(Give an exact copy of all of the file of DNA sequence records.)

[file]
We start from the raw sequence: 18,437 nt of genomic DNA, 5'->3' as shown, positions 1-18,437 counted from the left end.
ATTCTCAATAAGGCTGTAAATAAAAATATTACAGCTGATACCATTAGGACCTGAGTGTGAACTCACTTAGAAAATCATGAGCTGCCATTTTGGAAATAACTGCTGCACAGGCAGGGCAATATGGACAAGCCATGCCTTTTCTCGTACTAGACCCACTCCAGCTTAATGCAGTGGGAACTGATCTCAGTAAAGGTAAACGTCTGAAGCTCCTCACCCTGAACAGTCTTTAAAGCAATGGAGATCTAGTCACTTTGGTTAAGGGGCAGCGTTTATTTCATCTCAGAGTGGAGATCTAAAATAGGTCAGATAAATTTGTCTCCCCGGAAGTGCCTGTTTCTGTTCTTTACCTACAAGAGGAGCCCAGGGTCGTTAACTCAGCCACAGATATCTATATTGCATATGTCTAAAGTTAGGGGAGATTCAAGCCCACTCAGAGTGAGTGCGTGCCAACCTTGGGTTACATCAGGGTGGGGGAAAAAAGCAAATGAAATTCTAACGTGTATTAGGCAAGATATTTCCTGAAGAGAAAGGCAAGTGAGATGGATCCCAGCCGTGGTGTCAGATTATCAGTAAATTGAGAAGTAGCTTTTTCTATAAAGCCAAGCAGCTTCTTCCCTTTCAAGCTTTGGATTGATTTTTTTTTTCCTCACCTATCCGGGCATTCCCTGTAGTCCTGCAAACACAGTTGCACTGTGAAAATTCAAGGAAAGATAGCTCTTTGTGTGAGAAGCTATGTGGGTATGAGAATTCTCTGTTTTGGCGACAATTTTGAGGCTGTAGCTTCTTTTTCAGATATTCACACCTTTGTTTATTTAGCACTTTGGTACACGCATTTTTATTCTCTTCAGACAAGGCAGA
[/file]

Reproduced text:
We start from the raw sequence: 18,437 nt of genomic DNA, 5'->3' as shown, positions 1-18,437 counted from the left end.
ATTCTCAATAAGGCTGTAAATAAAAATATTACAGCTGATACCATTAGGACCTGAGTGTGAACTCACTTAGAAAATCATGAGCTGCCATTTTGGAAATAACTGCTGCACAGGCAGGGCAATATGGACAAGCCATGCCTTTTCTCGTACTAGACCCACTCCAGCTTAATGCAGTGGGAACTGATCTCAGTAAAGGTAAACGTCTGAAGCTCCTCACCCTGAACAGTCTTTAAAGCAATGGAGATCTAGTCACTTTGGTTAAGGGGCAGCGTTTATTTCATCTCAGAGTGGAGATCTAAAATAGGTCAGATAAATTTGTCTCCCCGGAAGTGCCTGTTTCTGTTCTTTACCTACAAGAGGAGCCCAGGGTCGTTAACTCAGCCACAGATATCTATATTGCATATGTCTAAAGTTAGGGGAGATTCAAGCCCACTCAGAGTGAGTGCGTGCCAACCTTGGGTTACATCAGGGTGGGGGAAAAAAGCAAATGAAATTCTAACGTGTATTAGGCAAGATATTTCCTGAAGAGAAAGGCAAGTGAGATGGATCCCAGCCGTGGTGTCAGATTATCAGTAAATTGAGAAGTAGCTTTTTCTATAAAGCCAAGCAGCTTCTTCCCTTTCAAGCTTTGGATTGATTTTTTTTTTCCTCACCTATCCGGGCATTCCCTGTAGTCCTGCAAACACAGTTGCACTGTGAAAATTCAAGGAAAGATAGCTCTTTGTGTGAGAAGCTATGTGGGTATGAGAATTCTCTGTTTTGGCGACAATTTTGAGGCTGTAGCTTCTTTTTCAGATATTCACACCTTTGTTTATTTAGCACTTTGGTACACGCATTTTTATTCTCTTCAGACAAGGCAGA